The nine-mile Santa Barbara coastline hit by an oil spill on Tuesday is even worse off than expected.
Officials now say about 105,000 gallons of crude oil have spilled into Refugio State Beach, up from five times the original predictions. It may take months before the beach is restored, U.S. Coast Guard Capt. Jennifer Williams said at a news conference.
The pipe was carrying about 2,000 barrels of oil an hour, according to Plains All American, the company who owns the pipeline.
The company says it “deeply regrets” the spill. The oil transportation company has been fined at least 10 times for oil spill violations in four other states between 2004 and 2007, according to reports. The Houston-based company has been deemed the “worst violators” by the U.S. Pipeline and Hazardous Materials Administration.
Investigators are uncertain as to what caused the devastating spill, but rescuers are working around the clock to get a handle on the environmental disaster. So far, carcasses of petroleum-soaked pelicans have been found, along with live oil-covered pelicans, sea lions, and elephant seals.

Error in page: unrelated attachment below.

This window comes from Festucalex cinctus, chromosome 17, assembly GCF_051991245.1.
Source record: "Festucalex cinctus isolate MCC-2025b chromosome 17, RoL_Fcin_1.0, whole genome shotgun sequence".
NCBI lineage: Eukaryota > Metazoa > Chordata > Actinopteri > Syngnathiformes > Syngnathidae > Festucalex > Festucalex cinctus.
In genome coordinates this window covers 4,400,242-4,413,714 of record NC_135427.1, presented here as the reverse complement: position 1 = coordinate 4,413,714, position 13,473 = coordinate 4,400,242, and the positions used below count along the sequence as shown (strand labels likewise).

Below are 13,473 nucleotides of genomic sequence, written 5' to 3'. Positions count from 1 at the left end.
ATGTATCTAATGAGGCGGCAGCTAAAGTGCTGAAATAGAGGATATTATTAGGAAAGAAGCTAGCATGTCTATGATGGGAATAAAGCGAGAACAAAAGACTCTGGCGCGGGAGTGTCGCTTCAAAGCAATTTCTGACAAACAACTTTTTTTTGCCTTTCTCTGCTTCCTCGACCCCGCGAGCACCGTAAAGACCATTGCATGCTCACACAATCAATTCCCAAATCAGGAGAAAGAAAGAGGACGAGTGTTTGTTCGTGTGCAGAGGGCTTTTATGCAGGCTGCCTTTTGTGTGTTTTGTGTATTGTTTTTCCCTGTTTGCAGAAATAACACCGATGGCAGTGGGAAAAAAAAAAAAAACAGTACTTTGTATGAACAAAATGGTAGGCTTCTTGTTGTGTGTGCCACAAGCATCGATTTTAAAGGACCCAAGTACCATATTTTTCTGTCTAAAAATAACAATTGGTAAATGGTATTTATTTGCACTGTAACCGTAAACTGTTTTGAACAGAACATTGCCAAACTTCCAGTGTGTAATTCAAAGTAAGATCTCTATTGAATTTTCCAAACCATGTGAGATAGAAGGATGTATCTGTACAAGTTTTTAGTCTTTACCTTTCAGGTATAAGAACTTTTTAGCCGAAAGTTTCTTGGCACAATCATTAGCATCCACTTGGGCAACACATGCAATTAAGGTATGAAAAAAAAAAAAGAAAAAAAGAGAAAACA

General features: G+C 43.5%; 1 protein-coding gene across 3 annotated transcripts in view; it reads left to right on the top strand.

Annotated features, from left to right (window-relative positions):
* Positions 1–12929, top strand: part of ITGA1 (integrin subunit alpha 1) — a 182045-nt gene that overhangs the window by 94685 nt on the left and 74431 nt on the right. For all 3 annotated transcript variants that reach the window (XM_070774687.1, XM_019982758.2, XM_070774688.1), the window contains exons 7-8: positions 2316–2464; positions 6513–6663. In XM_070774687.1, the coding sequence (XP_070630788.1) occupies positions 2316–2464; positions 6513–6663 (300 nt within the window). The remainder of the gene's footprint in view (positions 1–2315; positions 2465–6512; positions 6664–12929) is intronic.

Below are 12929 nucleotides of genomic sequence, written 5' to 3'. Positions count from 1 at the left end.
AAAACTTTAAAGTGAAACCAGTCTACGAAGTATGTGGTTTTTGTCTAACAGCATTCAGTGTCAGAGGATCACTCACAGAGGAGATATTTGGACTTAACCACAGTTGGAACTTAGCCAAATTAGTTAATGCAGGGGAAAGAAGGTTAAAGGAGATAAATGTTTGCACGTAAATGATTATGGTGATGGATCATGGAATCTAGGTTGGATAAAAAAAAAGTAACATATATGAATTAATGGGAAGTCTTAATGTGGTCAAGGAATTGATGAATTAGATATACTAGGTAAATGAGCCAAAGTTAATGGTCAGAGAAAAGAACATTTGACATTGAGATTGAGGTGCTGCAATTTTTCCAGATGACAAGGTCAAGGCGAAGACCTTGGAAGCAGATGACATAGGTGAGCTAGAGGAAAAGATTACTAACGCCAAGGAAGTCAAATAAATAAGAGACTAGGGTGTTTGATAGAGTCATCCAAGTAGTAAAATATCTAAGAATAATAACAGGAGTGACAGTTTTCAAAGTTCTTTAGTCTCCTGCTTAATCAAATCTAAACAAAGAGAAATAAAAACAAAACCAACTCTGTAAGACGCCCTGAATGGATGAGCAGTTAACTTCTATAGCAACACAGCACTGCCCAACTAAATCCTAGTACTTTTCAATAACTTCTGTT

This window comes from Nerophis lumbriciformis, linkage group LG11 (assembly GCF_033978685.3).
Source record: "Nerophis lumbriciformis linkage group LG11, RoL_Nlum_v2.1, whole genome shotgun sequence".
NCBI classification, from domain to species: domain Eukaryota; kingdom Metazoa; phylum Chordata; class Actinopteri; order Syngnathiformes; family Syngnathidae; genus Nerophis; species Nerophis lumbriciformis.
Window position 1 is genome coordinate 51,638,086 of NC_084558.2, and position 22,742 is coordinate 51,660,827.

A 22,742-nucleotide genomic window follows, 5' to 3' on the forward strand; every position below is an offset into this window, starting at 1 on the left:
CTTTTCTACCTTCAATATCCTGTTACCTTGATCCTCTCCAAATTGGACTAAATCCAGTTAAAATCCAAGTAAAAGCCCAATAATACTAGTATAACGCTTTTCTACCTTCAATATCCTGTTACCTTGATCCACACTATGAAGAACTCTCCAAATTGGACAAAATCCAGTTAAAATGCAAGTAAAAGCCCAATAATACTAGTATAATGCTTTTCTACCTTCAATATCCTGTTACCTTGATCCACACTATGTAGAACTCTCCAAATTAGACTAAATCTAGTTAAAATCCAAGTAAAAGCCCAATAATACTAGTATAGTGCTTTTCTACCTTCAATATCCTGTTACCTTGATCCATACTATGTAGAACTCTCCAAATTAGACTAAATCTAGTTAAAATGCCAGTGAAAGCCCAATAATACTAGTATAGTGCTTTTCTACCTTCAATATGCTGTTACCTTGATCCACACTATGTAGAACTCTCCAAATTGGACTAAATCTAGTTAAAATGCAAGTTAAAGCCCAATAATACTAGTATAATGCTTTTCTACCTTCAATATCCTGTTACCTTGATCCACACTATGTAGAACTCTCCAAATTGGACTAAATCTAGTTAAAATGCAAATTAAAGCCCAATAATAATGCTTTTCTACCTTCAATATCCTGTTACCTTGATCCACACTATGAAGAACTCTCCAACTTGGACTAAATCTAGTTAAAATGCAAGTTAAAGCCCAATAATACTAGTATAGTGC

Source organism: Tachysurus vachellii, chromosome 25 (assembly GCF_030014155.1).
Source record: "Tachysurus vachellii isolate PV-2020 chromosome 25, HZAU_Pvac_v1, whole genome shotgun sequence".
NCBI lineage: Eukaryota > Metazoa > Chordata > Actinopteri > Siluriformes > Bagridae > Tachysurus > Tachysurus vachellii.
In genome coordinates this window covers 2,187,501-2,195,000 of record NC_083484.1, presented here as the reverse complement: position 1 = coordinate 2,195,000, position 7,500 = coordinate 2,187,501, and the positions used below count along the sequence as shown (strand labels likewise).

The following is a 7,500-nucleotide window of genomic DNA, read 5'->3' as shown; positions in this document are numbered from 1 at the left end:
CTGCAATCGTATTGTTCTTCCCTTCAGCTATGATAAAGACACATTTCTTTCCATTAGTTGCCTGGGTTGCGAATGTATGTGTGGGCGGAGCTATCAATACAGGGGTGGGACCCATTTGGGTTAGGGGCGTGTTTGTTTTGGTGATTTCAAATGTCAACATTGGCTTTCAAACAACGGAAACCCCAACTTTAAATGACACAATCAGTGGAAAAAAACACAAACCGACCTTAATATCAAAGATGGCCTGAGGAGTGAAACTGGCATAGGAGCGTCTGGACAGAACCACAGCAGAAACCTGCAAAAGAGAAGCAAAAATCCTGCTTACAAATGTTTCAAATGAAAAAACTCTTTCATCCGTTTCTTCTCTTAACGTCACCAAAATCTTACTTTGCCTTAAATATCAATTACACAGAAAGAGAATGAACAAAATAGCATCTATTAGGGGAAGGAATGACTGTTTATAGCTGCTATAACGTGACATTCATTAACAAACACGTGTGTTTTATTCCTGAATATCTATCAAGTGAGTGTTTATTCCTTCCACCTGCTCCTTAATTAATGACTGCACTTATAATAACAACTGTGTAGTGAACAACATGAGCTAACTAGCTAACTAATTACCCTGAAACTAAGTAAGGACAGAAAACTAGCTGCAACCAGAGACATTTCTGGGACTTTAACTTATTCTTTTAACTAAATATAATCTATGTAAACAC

The massive oil spill comes as California is battling another major environmental problem: A historic draught has devastated farms in the state and led to unprecedented restrictions on water usage.
The state suffered another blow on Thursday after vandals deflated a rubber dam in the East Bay area of San Francisco. As a result, nearly 50 million gallons of drinking water was wasted as it flowed into the San Francisco Bay, according to NBC Bay Area. The water was enough to supply a year’s worth of water for 500 homes.
Authorities are not sure as to the motive for deflating the dam, but it raises bigger questions about California’s current water supply threat and the security of the nation's infrastructure. Authorities have increased security at other dams in the area, NBC reported.